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Showing posts from January, 2018

Two Words

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(c) 2018 "Pain" Photo by L. M. Neas
In this blog, we have explored the meaning of many words. We have discussed how words touch us; how they can heal and hurt. We have even looked at the power of words; their use and popularity.
Sometimes, words that were once powerful, become almost inert. They simply sit in the consciousness, failing to trigger the correct synapsis for a reaction. Or, should I say, for the reaction that is typical to the words.
Two such words are "chronic pain."  Let's look at their meaning and origin, first.
Chronic comes to us from, as many words used in the realm of science, the Greek language. Khronos, which means "time," is the root to words such as chronical, chronology, and chronically. In English, the word "chronic" means repetitive, occurring constantly.
Pain has a dual nationality, coming from both Latin and Greek - poena/poine, respectively - both meaning "penalty."  (Is it any wonder that we think of pain …

Facing Our Demons

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(c) 2017 Linda M. Rhinehart Neas
We humans are a strange lot when it comes to what we will and won't talk about to others. We will share the most intimate details of our lives. We will discuss STD's without so much as a blush. We will even openly talk and joke about vaginal dryness and penile dysfunction! But, if someone dares mention mental illness, shades are drawn, voices drop to a whisper and denial takes center stage. Why?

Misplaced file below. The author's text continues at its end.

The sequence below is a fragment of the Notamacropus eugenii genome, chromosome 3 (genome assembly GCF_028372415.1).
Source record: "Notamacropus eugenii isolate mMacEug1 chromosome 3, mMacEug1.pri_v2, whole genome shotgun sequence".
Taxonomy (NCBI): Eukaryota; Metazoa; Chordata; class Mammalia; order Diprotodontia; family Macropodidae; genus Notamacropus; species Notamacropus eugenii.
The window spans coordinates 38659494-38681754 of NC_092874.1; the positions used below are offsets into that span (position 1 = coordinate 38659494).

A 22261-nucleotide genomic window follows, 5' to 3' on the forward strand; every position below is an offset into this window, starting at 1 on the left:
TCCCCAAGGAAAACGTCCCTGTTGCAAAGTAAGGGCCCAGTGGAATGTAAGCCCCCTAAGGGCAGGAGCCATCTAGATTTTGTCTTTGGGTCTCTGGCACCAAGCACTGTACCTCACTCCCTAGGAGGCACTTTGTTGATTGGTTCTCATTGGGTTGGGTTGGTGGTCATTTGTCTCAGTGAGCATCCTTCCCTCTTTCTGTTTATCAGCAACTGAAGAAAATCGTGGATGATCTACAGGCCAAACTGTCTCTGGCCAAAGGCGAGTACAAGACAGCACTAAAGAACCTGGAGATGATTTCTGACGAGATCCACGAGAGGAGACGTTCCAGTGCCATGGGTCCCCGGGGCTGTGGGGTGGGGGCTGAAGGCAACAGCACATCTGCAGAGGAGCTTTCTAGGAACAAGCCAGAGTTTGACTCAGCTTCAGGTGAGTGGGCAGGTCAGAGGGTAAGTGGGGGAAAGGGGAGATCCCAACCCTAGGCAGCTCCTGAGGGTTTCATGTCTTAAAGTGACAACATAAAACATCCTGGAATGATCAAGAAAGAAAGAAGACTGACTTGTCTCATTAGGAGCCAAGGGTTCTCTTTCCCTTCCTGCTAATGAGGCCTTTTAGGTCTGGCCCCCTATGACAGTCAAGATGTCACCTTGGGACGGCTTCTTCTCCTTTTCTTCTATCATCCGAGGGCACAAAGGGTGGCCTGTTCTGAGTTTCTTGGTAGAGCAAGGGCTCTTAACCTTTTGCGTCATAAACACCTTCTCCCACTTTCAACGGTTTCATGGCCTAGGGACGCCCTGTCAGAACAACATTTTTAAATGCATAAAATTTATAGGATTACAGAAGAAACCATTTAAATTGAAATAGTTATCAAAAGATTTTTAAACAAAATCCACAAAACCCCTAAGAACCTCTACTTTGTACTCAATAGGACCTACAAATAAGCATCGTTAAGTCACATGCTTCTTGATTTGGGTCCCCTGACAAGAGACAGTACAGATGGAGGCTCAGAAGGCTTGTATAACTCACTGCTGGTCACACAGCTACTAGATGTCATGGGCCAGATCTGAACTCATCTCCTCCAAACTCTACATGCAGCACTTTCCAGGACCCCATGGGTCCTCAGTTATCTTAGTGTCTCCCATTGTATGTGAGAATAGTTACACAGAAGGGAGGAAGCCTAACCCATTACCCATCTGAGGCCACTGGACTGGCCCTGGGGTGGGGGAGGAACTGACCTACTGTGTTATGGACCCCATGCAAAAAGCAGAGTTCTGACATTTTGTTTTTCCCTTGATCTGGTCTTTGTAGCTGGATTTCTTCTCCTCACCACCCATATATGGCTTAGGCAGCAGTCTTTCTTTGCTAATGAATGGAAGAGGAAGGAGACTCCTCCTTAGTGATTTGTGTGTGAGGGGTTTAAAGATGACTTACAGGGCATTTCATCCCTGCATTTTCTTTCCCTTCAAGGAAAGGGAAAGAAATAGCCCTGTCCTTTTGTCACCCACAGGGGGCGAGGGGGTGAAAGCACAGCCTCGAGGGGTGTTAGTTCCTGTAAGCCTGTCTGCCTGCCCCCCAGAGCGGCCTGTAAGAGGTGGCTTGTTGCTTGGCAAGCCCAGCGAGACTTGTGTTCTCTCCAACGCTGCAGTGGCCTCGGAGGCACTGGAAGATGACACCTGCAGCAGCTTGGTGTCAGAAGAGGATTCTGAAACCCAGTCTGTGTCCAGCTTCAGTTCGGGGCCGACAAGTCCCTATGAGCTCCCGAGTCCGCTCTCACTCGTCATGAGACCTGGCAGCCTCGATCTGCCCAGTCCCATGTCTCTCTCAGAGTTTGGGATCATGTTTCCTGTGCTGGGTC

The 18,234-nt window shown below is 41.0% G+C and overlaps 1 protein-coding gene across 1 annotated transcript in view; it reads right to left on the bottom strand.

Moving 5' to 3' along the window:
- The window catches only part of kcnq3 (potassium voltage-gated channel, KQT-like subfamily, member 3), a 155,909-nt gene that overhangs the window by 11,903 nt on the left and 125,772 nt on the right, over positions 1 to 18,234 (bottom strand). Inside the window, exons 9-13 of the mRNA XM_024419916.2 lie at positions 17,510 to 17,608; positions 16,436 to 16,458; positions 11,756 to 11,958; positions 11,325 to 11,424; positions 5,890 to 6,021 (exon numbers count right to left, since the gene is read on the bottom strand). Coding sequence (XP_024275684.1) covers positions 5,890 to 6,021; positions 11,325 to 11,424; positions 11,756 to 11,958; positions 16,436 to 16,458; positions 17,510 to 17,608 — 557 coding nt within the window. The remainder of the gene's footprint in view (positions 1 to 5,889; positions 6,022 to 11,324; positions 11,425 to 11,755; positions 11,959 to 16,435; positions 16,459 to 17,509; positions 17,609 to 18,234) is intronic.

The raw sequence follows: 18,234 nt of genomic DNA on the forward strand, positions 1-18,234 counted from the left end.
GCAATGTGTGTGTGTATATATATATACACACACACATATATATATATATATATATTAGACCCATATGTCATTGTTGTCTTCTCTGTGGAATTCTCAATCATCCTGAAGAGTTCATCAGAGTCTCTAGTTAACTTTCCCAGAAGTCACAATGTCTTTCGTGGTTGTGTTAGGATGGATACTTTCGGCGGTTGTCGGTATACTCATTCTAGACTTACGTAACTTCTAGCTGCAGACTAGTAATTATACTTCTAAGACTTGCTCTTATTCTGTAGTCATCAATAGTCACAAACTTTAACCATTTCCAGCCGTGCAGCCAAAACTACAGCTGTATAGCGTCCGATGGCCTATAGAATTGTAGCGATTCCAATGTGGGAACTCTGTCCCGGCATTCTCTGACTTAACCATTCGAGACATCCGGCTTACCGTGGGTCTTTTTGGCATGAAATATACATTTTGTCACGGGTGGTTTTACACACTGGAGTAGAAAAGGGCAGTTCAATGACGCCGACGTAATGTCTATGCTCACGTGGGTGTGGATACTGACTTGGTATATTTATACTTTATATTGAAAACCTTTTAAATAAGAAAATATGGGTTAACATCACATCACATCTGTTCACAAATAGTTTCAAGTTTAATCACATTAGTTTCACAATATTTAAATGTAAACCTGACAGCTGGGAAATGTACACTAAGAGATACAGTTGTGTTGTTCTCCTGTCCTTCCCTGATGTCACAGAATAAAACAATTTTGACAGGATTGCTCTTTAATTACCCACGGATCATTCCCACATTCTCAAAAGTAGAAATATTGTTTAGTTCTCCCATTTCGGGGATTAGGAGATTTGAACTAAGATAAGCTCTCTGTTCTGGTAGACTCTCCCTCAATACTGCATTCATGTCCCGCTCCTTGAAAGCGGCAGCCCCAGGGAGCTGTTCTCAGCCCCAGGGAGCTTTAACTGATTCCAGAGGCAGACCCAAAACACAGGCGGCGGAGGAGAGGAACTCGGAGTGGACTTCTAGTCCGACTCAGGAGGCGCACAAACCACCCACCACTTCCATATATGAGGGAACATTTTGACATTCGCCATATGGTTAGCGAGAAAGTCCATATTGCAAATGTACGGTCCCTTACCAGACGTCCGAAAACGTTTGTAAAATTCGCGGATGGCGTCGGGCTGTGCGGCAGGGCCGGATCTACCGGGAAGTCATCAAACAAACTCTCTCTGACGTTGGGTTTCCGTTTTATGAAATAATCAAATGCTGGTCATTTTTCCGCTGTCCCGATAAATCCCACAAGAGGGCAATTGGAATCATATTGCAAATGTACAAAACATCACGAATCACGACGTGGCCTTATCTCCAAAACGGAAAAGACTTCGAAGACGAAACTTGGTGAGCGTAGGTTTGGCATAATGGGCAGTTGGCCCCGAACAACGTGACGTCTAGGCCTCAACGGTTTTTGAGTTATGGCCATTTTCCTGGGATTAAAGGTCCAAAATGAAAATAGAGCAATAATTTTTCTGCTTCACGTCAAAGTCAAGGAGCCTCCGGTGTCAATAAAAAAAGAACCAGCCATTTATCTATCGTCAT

I'm not a doctor or researcher; however, after observing humankind for over sixty years, I have my opinion. I believe it all has to do with control. Let me elaborate.

When someone suffers from mental illness, you often hear people say that he or she "is not in control" of his or her senses. In ancient times, people believed that the person with mental illness was possessed by demons. They would be ostracized, cast out of the community, and even killed out of fear that the possession could spread. 

As humanity became more aware of science, the …